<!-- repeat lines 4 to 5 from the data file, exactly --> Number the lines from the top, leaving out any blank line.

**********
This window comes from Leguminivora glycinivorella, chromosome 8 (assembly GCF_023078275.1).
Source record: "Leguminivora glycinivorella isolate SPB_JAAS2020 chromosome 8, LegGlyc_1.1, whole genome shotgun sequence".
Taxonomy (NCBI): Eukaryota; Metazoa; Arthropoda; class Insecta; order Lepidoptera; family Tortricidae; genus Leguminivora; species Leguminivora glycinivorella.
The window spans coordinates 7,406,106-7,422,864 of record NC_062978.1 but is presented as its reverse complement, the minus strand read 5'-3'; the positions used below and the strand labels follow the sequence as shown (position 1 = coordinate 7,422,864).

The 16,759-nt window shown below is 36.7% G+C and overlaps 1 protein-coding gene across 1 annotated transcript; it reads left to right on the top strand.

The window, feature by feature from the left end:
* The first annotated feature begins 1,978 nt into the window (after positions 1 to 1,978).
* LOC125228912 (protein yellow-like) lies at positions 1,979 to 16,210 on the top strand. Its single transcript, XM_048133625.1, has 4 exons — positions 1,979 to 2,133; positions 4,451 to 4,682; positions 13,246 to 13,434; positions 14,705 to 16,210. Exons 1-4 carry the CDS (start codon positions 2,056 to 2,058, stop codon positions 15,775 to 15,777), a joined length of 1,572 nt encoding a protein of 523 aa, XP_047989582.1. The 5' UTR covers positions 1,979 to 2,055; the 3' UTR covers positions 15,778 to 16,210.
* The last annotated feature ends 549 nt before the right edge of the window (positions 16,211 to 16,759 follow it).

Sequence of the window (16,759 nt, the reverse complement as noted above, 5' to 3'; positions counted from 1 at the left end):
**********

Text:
The window spans coordinates 7,406,106-7,422,864 of record NC_062978.1 but is presented as its reverse complement, the minus strand read 5'-3'; the positions used below and the strand labels follow the sequence as shown (position 1 = coordinate 7,422,864).

The 16,759-nt window shown below is 36.7% G+C and overlaps 1 protein-coding gene across 1 annotated transcript; it reads left to right on the top strand.